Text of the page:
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January 2, 2016

Safari Trails Newsletter December 2015


Rich in history and culture and blessed with exquisite natural beauty, the Lamu archipelago, located on the Indian Ocean along the northern coast of Kenya is a magical place of long white sandy beaches, rolling sand dunes dotted with palms and acacia tortillis trees; turquoise seas, bounteous marine life and tranquil back waters; lush mangrove forests, river estuaries, deep forests and yellow grassy plains which hold some of Africa’s last truly wild game and bird life. The islands are dotted with fishing villages and ancient towns, including Lamu Old Town, the oldest continuously inhabited Swahili settlement on the East African coast and a UNESCO world heritage site. Visitors can step back in time – warmly welcomed by smiling faces into a culture that flows in peaceful harmony with the ocean and the seasonal monsoon winds. Lamu is renowned for its many festivals – The Lamu Cultural Festival is a celebration of both the past and the future, and the beliefs and traditions that are the heart and soul of the Lamu community. Most visitors to the island fall in love with this relaxed and peaceful lifestyle, and visiting during the Lamu Cultural Festival is a chance to experience Lamu life at its most exuberant and joyous. Each year, Lamu comes to life during the annual Lamu Cultural Festival. Several competitions and races are staged during this week long festival. These events are designed to encourage local skills or practices that are central to Lamu life. This year, the 15th Lamu Cultural Festival was held from November 26th to 29th.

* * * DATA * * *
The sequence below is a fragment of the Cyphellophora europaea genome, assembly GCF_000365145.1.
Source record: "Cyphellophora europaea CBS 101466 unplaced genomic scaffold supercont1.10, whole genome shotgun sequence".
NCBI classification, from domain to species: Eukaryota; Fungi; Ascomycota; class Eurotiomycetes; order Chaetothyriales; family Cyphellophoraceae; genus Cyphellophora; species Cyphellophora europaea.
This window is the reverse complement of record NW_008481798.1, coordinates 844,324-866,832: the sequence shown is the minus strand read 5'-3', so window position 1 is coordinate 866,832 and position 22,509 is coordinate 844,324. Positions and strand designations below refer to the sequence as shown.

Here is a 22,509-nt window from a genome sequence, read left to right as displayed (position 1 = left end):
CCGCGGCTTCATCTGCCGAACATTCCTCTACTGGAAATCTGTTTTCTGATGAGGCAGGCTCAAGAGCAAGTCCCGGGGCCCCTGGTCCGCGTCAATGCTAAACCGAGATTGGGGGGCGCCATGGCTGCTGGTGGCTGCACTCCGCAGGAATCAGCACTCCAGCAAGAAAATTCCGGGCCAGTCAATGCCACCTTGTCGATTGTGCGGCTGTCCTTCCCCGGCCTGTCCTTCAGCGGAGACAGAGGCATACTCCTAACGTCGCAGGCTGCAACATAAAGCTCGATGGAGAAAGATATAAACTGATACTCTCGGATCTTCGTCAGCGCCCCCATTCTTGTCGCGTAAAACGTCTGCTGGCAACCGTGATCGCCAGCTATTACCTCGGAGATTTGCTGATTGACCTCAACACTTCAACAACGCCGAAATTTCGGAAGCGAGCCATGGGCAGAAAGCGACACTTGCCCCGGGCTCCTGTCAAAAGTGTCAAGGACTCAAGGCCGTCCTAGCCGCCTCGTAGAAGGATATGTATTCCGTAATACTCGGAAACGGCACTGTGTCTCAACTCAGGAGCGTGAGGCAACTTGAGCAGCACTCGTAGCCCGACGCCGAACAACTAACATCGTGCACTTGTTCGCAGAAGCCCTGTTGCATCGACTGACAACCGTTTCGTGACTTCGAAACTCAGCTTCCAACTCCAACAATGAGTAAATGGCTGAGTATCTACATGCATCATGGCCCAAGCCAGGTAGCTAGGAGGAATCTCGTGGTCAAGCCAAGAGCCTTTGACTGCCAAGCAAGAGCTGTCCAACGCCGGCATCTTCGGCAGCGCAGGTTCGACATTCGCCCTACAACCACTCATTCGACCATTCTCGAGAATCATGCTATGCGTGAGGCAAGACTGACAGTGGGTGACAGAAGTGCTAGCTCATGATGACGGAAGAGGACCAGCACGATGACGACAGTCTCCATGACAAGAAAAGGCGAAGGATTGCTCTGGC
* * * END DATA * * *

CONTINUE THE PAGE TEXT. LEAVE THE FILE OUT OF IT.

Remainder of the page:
More than 20,000 attended the festival to see or participate in the numerous activities on offer including donkey and dhow races, swimming competition, henna painting, traditional dances and playing bao board game. Bao is probably the oldest known game in human history, with archaeological evidence suggesting that the game has been played throughout Africa and the Middle East for thousands of years.
DID YOU KNOW? Lamu has the highest concentration of Buffalo in East Africa!


Victoria Falls presents a spectacular sight of awe-inspiring beauty and grandeur on the Zambezi River, forming the border between Zambia and Zimbabwe. It was described by the Kololo tribe living in the area in the 1800’s as ‘Mosi-oa-Tunya’ – ‘The Smoke that Thunders’. In more modern terms. Victoria Falls is known as the greatest curtain of falling water in the world and is also one of the Seven Natural Wonders of the World.
Safari Trails recently concluded a very successful Familiarization trip to Victoria Falls with agents from South East Asia.

Elewana is about to open a new luxury camp in the Loisaba Conservancy on the site of the old Loisaba Lodge. Scheduled to open in March of next year, the new Loisaba Tented Camp will include